The list below provides some of the Johne Deere TCU fault codes and what they mean:
- TCU 304020.02: Transmission enables signal error
- TCU 304019.05: Clutch petal sensor not working
- TCU 304050.04: (Hydrostatic Speed Sender) – Channel 1 ground circuit.
- TCU 304024.04: Electrical short to ground (transmission temperature sensor)
- TCU 304032.03: Shorted circuit in the clutch pedal switch
- TCU 304033.03: The transmission enable sensor has a short circuit
- TCU 304040.03: Open or shorted circuit in the transmission oil temperature sender
If you get a fault code that is related to the transmission, you should have a John Deere specialist inspect the problem as soon as possible. Letting minor transmission errors wait could lead to severe damage to the transmission.
Some faults could eventually cause transmission failure, which is rather costly to replace. The exact cost will vary depending on the model of your John Deere.
4 John Deere BCU Fault Codes List
BCU fault codes are produced by the Basic Control Unit. This is the main control unit on your John Deere. This means that it plays a role in almost all functions of the tractor.
Fault codes that are given by the BCU often relate to faulty wiring/short circuits within essential sensors and other systems. They will also let you know when the voltage doesn’t properly align with the RPMs.
Furthermore, BCU fault codes can sometimes mean that an essential component of the machine, such as the hand brake, is not functioning as it should.
The list below lists some BCU fault codes and what they mean:
- BCU 000070.31: Handbrake error
- BCU 000084.02: Faulty circuit in wheel speed sensor
- BCU 000168.16: Voltage too high while the engine is running
- BCU 000168.17: Voltage too low at 1500 RPM.
- BCU 000168.18: Voltage to low while above 1500 RPM
- BCU 000186.02: Faulty electrical circuit in the rear PTO speed sensor.
- BCU 000190.02: Faulty circuit in the engine speed sensor
- BCU 000629.12: Internal error within the control unit
- BCU 000639.12: System error within the control unit
- BCU 000746.31: Faulty circuit in the differential lock solenoid valve.
- BCU 000980.07: Rear PTO switch error
- BCU 001676.31: Faulty circuit in the LTC coolant pump relay
- BCU 001882.02: Faulty circuit in the front PTO speed sender
- BCU 299780.07: Turn switch signal error
- BCU 302001.31: 250 hours of service
- BCU 302002.31: 500 hours of service
- BCU 302003.31: 750 hours of service
- BCU 302004.31: 1,500 hours of service
Like transmission errors, electrical issues are not likely a repair you’ll be able to handle on your own. If you run into one of these errors, you reach out to a professional who has the proper training and tools to find and fix the exact issue.
5 Retrieving Engine Fault Codes
Understanding the different fault codes is not helpful unless you know how to retrieve the codes.
The steps below explain how you can retrieve the engine fault codes for your John Deere:
- Park your John Deere on level ground.
- Make sure that your broom is fully lowered and retracted.
- Put your tractor in neutral and engage the parking brake.
- Make sure the ignition switch is on. However, the engine should not be running.
- Locate the reset button on the dash and hold it down for about 5 seconds or until the fault lamp flashes a code number.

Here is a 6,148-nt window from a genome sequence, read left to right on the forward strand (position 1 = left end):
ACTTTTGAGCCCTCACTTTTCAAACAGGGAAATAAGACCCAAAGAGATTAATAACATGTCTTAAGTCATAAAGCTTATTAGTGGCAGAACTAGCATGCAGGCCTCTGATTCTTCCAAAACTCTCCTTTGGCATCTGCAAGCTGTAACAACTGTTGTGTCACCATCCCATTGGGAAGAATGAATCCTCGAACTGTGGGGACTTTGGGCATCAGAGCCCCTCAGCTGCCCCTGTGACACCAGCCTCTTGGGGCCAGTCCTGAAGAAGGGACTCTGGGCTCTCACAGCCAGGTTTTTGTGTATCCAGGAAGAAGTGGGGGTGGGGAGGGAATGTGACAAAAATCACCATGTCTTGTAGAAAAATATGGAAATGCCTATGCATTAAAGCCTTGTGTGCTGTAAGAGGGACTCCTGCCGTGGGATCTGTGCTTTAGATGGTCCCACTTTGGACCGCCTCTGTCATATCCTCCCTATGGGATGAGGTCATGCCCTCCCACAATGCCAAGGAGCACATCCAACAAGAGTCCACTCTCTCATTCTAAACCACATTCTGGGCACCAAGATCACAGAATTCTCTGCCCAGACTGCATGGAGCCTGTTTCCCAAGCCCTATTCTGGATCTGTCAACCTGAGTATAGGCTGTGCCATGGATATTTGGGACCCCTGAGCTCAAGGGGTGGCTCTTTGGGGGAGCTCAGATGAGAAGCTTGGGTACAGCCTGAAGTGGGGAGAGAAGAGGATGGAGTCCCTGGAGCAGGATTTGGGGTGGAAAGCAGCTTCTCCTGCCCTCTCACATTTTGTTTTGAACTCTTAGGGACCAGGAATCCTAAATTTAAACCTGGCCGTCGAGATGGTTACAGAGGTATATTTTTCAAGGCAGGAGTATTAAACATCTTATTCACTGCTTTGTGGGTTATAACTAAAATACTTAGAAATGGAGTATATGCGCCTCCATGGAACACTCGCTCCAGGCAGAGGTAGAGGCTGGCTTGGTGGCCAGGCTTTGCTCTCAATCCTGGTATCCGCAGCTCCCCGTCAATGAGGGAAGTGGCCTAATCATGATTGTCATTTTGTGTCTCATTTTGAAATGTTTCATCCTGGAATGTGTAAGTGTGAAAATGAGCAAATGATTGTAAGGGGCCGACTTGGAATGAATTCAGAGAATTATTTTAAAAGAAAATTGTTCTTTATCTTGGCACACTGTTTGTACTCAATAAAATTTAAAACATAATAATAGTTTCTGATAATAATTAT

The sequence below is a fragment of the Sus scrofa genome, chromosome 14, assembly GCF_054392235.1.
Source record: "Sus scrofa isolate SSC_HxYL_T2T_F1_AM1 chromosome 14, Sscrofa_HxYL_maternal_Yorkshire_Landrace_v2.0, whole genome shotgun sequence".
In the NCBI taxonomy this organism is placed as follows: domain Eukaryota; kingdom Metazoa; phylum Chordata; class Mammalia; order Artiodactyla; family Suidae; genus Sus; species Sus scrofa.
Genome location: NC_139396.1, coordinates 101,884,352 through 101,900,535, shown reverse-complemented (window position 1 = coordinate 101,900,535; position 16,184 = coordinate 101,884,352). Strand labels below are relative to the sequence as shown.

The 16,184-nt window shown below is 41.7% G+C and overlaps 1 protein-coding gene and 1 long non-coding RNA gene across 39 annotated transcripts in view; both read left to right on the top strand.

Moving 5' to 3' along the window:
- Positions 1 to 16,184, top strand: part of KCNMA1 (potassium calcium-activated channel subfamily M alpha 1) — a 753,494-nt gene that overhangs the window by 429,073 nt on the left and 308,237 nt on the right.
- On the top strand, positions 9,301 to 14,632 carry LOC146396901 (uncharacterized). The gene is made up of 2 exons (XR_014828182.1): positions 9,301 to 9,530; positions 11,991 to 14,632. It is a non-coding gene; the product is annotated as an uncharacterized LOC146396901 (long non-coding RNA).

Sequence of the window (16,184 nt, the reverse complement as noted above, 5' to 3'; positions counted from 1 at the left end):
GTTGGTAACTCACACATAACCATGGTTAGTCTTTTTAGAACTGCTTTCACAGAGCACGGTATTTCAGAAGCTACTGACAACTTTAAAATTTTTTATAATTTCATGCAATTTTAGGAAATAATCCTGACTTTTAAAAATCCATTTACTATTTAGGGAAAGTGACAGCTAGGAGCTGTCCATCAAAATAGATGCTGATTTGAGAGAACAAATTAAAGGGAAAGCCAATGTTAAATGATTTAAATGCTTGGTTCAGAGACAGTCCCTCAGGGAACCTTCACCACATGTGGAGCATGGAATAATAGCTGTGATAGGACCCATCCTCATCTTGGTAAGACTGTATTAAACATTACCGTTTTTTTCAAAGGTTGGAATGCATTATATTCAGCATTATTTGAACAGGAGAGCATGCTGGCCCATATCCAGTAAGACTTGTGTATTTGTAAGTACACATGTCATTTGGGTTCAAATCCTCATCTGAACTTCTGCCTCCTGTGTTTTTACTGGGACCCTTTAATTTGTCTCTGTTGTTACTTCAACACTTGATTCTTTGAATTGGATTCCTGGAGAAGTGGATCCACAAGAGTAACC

- The first number that flashes will let you know if there are any active codes. If this number is 32, it means that there are active codes. If it is 88, it means that there are not any active codes. (Active codes let you know that there is currently an issue with the machine and may or may not be stored permanently.)
- The second number that flashes will let you know if there are any stored codes. If the number is 33, it means that there are stored fault codes. If it is 88, it means that there are no stored codes. (Stored codes cannot be cleared and will remain stored until the issue is resolved.)
- Once you’ve done this, make sure you turn your ignition back off to avoid draining the battery.
It’s important to note that your tractor may derate if the engine operation sensor input goes above the average operating range. Anytime this happens, you will receive a fault code.
How Do You Check the Codes on a John Deere?
John Deere does not operate on the OBD system for fault codes. Because of this, you cannot check them using a regular OBD meter.
Some newer models are compatible with the TractorPlus app that is available from Google Play and the App Store. This app allows you to see the diagnostic codes along with much more information that is helpful when operating your tractor.
The other option is to put the tractor in Diagnostics Mode. The steps below will help you do this:
- In your fuse box, you should have a spare fuse. Move this fuse to the Diagnostics Mode.
- Once you’ve installed the fuse, the tractor will be in diagnostic mode.
- Change the setting on the screen to “All.” This will scan all of the controllers for error codes.
- If any codes are found, they will be displayed. The first three letters of the code will let you know which controller sent the code. The number following these letters will let you know what the exact issue with that controller is.
- It’s best to write the code down to make it easier to research the meaning. You may find your code listed in the article above. However, it’s always best to consult your manual if possible to ensure you receive accurate information for your specific John Deere model.
Fault codes make getting to the bottom of issues with your John Deere machine a much simpler task. Additionally, they help you detect minor issues quickly so you can have them repaired before they turn into a bigger and more complex problems.
You may not always see symptoms of the errors. However, you should have a John Deere specialist take a look at the machine if you receive an error code. Thanks to the many quality sensors, issues may be detected before you notice signs of the problem. Running the machine with a minor underlying issue could result in further damage.